Conservatives cheer traditional marriage victory
Adelle M. Banks, Religion News Service
November 09, 2009

Conservatives cheer traditional marriage victory

Conservatives cheer traditional marriage victory
Adelle M. Banks, Religion News Service
November 09, 2009

Conservative Christians

hailed results of Nov.3 voting, especially the defeat of gay marriage

legislation in Maine.

Mathew Staver, dean of

Liberty University School of Law, called the Maine decision, which overturned a

same-sex marriage law enacted earlier this year, a “huge victory” for

supporters of traditional marriage.

“Every time the citizens

have voted on marriage, they have always sided with natural marriage and

rejected same-sex marriage,” said Staver. “Maine dramatically illustrates the

will of the people, and politicians should wake up and listen.”

Stand for Marriage Maine, a group

that worked for the repeal of the law, was supported by the Roman Catholic

Diocese of Portland, Knights of Columbus and the Maine chapter of Concerned

Women of America.

Gay rights supporters were

disappointed in the Maine vote.

“As is too often the case,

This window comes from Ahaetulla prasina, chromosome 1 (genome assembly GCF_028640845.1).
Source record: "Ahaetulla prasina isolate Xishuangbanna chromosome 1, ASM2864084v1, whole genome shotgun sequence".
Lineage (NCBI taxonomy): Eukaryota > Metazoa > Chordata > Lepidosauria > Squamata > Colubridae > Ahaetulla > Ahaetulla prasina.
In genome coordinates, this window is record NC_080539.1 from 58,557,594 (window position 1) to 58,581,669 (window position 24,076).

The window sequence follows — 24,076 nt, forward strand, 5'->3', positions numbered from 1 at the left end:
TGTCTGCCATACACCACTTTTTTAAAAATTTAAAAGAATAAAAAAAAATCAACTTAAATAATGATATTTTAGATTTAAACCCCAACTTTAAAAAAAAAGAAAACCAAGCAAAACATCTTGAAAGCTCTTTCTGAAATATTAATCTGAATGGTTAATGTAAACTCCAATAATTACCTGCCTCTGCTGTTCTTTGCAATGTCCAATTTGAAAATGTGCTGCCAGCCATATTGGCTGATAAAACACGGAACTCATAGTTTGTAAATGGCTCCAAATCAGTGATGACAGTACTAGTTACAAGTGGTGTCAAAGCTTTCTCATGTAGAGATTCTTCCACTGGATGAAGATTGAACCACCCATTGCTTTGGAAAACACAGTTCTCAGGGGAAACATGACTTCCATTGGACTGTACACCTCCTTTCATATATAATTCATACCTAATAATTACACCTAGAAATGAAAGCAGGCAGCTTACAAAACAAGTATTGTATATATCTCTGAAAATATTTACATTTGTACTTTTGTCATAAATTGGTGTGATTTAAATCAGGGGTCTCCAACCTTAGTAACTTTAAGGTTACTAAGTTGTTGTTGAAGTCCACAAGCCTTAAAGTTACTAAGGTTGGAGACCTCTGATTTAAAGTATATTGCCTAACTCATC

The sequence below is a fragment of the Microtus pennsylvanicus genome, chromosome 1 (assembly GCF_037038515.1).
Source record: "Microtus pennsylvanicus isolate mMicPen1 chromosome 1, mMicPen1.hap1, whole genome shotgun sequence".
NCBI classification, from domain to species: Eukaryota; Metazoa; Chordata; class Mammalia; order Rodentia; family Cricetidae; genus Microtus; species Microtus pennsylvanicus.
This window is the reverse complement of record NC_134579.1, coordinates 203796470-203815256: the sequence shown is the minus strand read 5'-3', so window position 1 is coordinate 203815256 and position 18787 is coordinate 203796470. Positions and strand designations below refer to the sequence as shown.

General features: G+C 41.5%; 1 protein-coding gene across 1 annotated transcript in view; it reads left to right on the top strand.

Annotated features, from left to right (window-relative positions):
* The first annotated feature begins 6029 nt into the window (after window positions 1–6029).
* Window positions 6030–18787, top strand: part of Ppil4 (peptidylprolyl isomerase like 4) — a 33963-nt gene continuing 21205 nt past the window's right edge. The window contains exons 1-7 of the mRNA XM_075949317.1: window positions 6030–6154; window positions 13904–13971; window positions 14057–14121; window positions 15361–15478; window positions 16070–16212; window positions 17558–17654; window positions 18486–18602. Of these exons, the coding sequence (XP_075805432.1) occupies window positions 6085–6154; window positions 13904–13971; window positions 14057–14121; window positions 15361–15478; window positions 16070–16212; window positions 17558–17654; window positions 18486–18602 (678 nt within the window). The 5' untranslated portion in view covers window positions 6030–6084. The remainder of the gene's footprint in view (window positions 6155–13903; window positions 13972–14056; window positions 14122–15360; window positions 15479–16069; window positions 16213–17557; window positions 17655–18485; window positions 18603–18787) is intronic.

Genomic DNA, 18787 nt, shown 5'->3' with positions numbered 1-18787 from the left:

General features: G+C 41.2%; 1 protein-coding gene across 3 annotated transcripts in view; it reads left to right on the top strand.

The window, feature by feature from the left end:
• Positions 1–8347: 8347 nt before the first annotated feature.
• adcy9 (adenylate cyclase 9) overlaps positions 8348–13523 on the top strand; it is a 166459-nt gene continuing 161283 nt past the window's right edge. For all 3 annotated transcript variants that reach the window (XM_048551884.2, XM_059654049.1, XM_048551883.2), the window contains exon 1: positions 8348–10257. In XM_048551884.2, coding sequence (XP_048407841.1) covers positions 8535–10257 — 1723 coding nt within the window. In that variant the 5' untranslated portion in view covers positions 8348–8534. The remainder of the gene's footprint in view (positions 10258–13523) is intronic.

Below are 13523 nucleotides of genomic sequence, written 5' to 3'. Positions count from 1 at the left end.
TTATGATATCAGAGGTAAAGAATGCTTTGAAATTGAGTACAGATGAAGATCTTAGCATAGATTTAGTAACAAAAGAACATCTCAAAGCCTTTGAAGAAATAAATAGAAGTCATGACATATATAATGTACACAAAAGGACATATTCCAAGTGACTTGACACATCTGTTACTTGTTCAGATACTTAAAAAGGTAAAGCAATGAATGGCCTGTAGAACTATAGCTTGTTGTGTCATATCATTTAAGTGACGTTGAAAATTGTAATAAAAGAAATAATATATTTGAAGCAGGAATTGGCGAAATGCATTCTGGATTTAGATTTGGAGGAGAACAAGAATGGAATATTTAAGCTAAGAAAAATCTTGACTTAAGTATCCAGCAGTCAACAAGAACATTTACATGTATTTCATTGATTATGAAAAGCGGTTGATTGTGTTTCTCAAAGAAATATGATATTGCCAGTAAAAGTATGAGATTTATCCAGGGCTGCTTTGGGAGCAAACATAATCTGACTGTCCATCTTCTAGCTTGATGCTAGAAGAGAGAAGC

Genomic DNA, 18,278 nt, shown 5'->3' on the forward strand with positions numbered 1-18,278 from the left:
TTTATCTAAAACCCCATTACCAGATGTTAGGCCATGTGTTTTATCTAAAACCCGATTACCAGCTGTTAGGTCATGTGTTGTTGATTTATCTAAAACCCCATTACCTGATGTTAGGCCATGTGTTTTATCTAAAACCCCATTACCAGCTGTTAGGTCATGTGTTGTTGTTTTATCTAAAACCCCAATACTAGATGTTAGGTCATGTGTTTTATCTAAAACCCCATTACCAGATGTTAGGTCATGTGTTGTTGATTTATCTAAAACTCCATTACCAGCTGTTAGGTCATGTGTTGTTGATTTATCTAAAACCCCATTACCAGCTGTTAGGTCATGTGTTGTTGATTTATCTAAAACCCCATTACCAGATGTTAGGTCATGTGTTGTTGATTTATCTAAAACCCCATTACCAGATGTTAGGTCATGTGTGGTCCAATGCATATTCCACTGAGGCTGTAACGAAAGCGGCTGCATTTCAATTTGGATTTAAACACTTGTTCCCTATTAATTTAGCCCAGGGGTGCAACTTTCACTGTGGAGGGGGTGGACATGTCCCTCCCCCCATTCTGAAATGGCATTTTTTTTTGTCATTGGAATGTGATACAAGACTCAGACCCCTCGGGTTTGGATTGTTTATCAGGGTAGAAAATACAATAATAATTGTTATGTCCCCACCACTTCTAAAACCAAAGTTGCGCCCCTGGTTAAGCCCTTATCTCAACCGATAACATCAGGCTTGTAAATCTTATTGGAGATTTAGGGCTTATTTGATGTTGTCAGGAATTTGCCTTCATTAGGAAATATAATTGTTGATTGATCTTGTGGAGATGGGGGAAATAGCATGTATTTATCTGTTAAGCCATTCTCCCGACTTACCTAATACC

fear and misinformation have stood in the way of justice,” said Peter Morales,

president of the Unitarian Universalist Association.

Conservatives also welcomed

the election of two Republican governors with ties to conservative Christian

organizations: Bob McDonnell in Virginia, an alumnus of Pat Robertson’s Regent

University, and Chris Christie in New Jersey, who was endorsed by FRC Action

PAC, the political action committee of the Family Research Council.

“Many factors played a role

in the outcome of yesterday’s elections, so it’s important not to exaggerate

the religious right’s influence,” said Barry Lynn, executive director of

Americans United for Separation of Church and State. “But at the same time,

Americans need to know that this movement’s leaders are still influential in

American politics.”

Despite the conservative

victories, supporters of gay rights in Michigan hailed a vote in Kalamazoo,

where city voters adopted an ordinance that includes gays, lesbians, bisexuals

and transgender people in anti-discrimination protections. A referendum in

Washington state that gives domestic partnerships many of the legal rights of

married couples appears headed for approval.